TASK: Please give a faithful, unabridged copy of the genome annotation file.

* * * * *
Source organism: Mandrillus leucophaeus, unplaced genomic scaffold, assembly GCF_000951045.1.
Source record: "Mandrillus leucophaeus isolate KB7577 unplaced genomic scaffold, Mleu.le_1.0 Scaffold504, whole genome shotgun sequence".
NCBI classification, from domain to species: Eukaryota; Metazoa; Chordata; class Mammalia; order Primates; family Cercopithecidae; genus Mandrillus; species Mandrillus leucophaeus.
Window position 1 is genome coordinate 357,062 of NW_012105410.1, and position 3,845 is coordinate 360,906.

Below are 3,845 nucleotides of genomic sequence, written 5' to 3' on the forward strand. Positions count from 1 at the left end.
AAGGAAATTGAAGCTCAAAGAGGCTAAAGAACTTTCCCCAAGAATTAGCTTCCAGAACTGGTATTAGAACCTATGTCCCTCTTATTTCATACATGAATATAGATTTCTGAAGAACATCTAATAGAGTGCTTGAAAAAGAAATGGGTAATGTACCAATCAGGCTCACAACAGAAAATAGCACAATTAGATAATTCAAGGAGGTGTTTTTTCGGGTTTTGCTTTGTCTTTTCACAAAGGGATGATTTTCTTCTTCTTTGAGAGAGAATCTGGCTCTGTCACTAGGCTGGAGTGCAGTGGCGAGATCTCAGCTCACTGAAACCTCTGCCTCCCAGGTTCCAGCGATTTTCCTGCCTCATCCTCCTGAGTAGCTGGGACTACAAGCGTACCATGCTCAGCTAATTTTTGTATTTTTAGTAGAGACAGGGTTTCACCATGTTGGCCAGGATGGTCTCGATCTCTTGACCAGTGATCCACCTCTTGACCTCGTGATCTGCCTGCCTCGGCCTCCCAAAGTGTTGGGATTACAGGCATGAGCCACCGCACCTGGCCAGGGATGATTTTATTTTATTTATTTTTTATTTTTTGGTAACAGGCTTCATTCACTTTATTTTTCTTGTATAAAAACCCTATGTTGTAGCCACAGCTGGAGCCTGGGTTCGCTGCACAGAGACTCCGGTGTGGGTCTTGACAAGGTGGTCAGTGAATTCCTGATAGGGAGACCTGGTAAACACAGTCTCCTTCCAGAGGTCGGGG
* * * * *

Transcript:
Source organism: Mandrillus leucophaeus, unplaced genomic scaffold, assembly GCF_000951045.1.
Source record: "Mandrillus leucophaeus isolate KB7577 unplaced genomic scaffold, Mleu.le_1.0 Scaffold504, whole genome shotgun sequence".
NCBI classification, from domain to species: Eukaryota; Metazoa; Chordata; class Mammalia; order Primates; family Cercopithecidae; genus Mandrillus; species Mandrillus leucophaeus.
Window position 1 is genome coordinate 357,062 of NW_012105410.1, and position 3,845 is coordinate 360,906.

Below are 3,845 nucleotides of genomic sequence, written 5' to 3' on the forward strand. Positions count from 1 at the left end.
AAGGAAATTGAAGCTCAAAGAGGCTAAAGAACTTTCCCCAAGAATTAGCTTCCAGAACTGGTATTAGAACCTATGTCCCTCTTATTTCATACATGAATATAGATTTCTGAAGAACATCTAATAGAGTGCTTGAAAAAGAAATGGGTAATGTACCAATCAGGCTCACAACAGAAAATAGCACAATTAGATAATTCAAGGAGGTGTTTTTTCGGGTTTTGCTTTGTCTTTTCACAAAGGGATGATTTTCTTCTTCTTTGAGAGAGAATCTGGCTCTGTCACTAGGCTGGAGTGCAGTGGCGAGATCTCAGCTCACTGAAACCTCTGCCTCCCAGGTTCCAGCGATTTTCCTGCCTCATCCTCCTGAGTAGCTGGGACTACAAGCGTACCATGCTCAGCTAATTTTTGTATTTTTAGTAGAGACAGGGTTTCACCATGTTGGCCAGGATGGTCTCGATCTCTTGACCAGTGATCCACCTCTTGACCTCGTGATCTGCCTGCCTCGGCCTCCCAAAGTGTTGGGATTACAGGCATGAGCCACCGCACCTGGCCAGGGATGATTTTATTTTATTTATTTTTTATTTTTTGGTAACAGGCTTCATTCACTTTATTTTTCTTGTATAAAAACCCTATGTTGTAGCCACAGCTGGAGCCTGGGTTCGCTGCACAGAGACTCCGGTGTGGGTCTTGACAAGGTGGTCAGTGAATTCCTGATAGGGAGACCTGGTAAACACAGTCTCCTTCCAGAGGTCGGGG